Aug 26, 2011

Eclipse Code Recommenders 0.3!

We've been a bit quiet for a while, right? Yes, that's true, but today we announced quite a lot new stuff. At least too much stuff for one blog post, so we split things up ;-)

So what has changed?

Model store for recommendation models:
For 0.3 we completely rewrote the way how we manage and deliver our models for code completion. In a nutshell, the models are no longer shipped on installation but are downloaded automatically from the web as needed.  This reduces download size to a minimum and enables services such as automated model updates, manually generated models and many things more as you shall see below.

Support for version ranges:
Assuming that the way we have to use the same API will not change on every build but only on major version changes (3.6-->3.7), we now generate models that match multiple versions of a framework. For example, we generate a single model for org.eclipse.jface matching versions for 3.6.x and another one for all 3.7.x releases.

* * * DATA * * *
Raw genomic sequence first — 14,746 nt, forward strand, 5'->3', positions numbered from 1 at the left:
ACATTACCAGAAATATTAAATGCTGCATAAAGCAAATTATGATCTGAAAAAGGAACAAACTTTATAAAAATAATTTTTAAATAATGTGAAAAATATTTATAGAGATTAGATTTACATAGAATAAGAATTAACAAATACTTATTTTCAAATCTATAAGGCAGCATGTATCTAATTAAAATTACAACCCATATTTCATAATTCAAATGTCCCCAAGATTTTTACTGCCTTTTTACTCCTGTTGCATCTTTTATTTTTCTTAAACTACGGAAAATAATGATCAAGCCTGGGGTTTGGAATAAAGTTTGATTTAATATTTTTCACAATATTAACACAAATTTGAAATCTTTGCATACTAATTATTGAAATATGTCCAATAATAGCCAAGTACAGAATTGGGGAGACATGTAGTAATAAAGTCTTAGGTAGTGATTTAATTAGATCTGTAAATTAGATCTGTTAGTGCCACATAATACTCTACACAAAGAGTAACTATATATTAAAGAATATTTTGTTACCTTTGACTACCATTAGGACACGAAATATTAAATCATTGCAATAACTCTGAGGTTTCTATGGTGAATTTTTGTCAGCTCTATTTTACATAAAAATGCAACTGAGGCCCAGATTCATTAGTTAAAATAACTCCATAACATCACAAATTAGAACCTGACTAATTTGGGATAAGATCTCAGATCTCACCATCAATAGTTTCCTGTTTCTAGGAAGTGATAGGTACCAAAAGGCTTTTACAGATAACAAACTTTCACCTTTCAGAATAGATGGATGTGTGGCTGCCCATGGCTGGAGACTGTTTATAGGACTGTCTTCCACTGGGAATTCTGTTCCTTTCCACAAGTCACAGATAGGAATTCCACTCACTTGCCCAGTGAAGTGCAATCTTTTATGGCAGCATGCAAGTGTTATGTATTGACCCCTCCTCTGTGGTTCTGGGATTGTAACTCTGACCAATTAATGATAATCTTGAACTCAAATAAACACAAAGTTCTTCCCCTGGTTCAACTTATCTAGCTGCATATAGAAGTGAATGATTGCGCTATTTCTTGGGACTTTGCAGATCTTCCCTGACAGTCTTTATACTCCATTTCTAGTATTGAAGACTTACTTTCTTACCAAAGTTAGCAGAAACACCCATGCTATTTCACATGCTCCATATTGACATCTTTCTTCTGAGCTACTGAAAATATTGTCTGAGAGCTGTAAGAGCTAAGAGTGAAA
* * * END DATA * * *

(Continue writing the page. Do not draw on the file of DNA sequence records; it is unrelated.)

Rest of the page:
Automated model updates:
The current drop will contain all you need to automatically download models matching your used framework libraries. Code Recommenders just computes the fingerprint of your library, and extracts the library-name and -version for OSGI, Android, and Maven-build files and sends this to the server to find the appropriate model. 

Community-sourcing and custom model support:
One of the long-term goals of Code Recommenders is to enable every developer to build his own models for his libraries. Unfortunately, this feature is not ready for 0.3 yet. However, there is a student project that aims to add this feature to Code Recommenders and it may be ready for 0.4. If you are keen to build your own models from your own Eclipse Workspace, please check out this page for a (pretty rough) description how to get started. There is also a link to 90 minutes video (in German) available that shows how we added support for Android live to a local Code Recommenders installation. If you'd like to build your own models, follow the instructions there. If you got stuck, just send a comment to the forum. We'll improve on the scrips and documentation as soon as you request it. Of course: Your assistance in generating models and improving Code Recommenders community-sourcing approach is greatly appreciated!